Windows 10 PC owners are getting treated to 4K Netflix content (finally)

Windows 10 PCs and Netflix haven’t always had the best relationship. Netflix started offering the subscription upgrade to 4K UHD over a year ago but, until now, getting at that sweet, sweet 3840 × 2160 content wasn’t easy – you basically needed a Roku 4, Amazon Fire TV, Nvidia Shield or a smart TV with the UHD version of the app.

That said, Microsoft’s going to fix that accessibility problem just in time for the new Gilmore Girls series – because, apparently, that’s a priority for them. 

Here’s the news directly from the Windows blog, “4K content from Netflix is now available exclusively for compatible PCs and 2-in-1 devices with Windows 10, including the new Gilmore Girls: A Year in the Life, premiering November 25th.”

Yeah, I wasn’t kidding about the Gilmore Girls thing. 

That said, you’re going to need a pretty sweet PC in order to tune into “Rory, Lorelai, Emily, Luke, Lane, all the whacky faces of Stars Hollow and, of course, the boyfriends.” (Their words, not mine.) 

Namely, that sweet PC is going to need a 7th Generation Intel Core Kaby Lake Processor, a connection to a 4K monitor and an upgrade to the highest tier of Netflix. Good luck finding that in Stars Hollow, a town that seemed totally devoid of technology.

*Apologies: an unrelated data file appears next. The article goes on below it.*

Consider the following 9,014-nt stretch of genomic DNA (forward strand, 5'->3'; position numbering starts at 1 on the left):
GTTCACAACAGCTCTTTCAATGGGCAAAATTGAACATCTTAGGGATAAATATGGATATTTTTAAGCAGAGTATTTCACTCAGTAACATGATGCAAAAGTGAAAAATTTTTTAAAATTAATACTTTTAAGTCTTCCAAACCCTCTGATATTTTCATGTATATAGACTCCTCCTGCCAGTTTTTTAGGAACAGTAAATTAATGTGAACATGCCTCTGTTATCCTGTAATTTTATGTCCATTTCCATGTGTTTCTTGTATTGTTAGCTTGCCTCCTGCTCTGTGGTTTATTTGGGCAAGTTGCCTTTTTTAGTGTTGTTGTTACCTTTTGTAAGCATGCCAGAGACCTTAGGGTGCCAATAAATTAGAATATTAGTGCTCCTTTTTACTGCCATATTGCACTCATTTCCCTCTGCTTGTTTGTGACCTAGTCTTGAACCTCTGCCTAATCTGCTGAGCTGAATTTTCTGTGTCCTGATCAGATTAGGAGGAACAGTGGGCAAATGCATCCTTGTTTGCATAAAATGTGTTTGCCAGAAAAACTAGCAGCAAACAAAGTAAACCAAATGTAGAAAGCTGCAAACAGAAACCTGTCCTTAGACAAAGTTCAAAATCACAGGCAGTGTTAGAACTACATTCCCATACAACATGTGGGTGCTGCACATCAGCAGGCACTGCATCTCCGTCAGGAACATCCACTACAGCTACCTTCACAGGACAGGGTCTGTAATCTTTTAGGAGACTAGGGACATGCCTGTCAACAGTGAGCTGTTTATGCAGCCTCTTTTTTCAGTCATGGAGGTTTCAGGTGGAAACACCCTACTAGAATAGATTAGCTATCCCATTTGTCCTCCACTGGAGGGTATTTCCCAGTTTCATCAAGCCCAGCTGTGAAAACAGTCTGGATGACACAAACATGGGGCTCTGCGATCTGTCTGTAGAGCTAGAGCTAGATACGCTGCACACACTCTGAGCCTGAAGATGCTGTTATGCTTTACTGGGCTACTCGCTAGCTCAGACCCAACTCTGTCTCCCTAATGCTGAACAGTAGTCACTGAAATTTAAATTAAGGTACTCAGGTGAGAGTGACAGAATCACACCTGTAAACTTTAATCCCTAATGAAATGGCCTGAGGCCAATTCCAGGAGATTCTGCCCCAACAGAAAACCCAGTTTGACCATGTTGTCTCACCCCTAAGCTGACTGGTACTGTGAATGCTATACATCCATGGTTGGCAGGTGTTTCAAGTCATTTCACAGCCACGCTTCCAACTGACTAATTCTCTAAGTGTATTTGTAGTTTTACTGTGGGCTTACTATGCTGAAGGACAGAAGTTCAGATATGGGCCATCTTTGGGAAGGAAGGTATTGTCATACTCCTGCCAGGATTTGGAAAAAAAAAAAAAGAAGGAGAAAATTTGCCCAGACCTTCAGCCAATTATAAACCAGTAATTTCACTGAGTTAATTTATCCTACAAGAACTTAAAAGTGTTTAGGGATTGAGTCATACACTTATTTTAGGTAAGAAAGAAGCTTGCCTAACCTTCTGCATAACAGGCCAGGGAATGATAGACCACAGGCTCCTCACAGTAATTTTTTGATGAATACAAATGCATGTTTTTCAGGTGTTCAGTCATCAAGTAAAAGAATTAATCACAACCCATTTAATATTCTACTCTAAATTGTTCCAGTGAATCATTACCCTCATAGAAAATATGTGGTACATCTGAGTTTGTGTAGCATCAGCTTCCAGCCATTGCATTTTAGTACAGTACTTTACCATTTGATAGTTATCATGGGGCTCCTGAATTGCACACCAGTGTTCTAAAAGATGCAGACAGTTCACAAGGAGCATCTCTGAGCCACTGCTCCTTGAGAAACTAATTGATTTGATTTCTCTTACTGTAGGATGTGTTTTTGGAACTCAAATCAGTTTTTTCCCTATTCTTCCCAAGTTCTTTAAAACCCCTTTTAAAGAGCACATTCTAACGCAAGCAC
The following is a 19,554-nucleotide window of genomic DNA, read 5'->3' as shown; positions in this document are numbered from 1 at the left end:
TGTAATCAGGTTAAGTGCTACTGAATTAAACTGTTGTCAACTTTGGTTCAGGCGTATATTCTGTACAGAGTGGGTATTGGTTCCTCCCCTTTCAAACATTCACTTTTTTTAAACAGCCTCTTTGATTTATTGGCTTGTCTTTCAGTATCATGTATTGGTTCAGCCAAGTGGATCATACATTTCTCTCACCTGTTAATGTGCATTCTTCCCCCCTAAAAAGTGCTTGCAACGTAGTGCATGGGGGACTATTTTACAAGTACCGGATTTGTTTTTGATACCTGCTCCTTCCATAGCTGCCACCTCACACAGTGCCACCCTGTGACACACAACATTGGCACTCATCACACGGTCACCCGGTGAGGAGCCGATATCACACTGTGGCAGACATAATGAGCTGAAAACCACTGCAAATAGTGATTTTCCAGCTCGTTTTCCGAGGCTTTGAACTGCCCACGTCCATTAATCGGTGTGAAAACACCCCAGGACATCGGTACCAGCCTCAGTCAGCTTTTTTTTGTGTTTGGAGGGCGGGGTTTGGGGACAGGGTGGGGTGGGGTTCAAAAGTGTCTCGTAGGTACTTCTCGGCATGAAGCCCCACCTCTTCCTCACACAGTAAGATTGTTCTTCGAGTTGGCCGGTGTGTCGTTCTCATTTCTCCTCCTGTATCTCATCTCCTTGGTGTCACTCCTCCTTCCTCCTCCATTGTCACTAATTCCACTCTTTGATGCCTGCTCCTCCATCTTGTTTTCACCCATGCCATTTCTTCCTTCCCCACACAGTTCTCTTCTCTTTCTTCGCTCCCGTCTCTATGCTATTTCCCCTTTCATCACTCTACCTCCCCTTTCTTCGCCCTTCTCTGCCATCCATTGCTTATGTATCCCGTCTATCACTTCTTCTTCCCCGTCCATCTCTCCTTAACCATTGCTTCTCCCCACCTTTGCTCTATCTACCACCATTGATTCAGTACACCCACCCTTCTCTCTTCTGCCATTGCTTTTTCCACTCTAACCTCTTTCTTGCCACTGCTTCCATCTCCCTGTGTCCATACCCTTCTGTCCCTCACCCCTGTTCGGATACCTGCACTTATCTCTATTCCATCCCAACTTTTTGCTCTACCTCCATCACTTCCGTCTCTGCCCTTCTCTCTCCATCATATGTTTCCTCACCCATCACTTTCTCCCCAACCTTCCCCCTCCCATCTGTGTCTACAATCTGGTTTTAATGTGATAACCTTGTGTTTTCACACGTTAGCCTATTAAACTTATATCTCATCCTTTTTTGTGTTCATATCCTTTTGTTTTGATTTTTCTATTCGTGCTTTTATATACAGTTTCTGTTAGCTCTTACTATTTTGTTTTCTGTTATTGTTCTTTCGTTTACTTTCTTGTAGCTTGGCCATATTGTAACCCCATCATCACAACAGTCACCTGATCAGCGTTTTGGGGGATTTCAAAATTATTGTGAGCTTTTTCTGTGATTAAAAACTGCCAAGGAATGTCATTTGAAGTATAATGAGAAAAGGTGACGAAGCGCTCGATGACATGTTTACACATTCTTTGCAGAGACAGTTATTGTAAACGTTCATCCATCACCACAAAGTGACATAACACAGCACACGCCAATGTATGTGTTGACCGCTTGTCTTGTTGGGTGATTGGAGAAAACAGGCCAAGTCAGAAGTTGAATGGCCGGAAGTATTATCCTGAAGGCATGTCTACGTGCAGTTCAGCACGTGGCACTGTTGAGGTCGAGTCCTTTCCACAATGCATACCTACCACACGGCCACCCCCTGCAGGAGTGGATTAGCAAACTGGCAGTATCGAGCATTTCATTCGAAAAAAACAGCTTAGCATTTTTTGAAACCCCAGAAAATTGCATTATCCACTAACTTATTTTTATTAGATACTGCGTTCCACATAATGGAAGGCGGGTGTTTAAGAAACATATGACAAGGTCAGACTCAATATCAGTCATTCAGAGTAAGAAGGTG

Though, you could always pick up an Acer Predator 15 or a Razer Blade Stealth and bring it with you, I suppose.

Here’s where it all ties in together – anyone planning on watching Gilmore Girls: A Year in the Life on a Windows 10 PC using Microsoft’s Edge browser will be able to dig in starting today, instead of November 25 when the rest of us non-4K PC, non-Microsoft Edge users will get it. 

FYI: Microsoft’s Blog also says you can watch an extra full episode using Edge than if you use any other browser, so there’s that, too.

Via Engadget

Nick Pino

Nick Pino is Managing Editor, TV and AV for TechRadar's sister site, Tom's Guide. Previously, he was the Senior Editor of Home Entertainment at TechRadar, covering TVs, headphones, speakers, video games, VR and streaming devices. He's also written for GamesRadar+, Official Xbox Magazine, PC Gamer and other outlets over the last decade, and he has a degree in computer science he's not using if anyone wants it.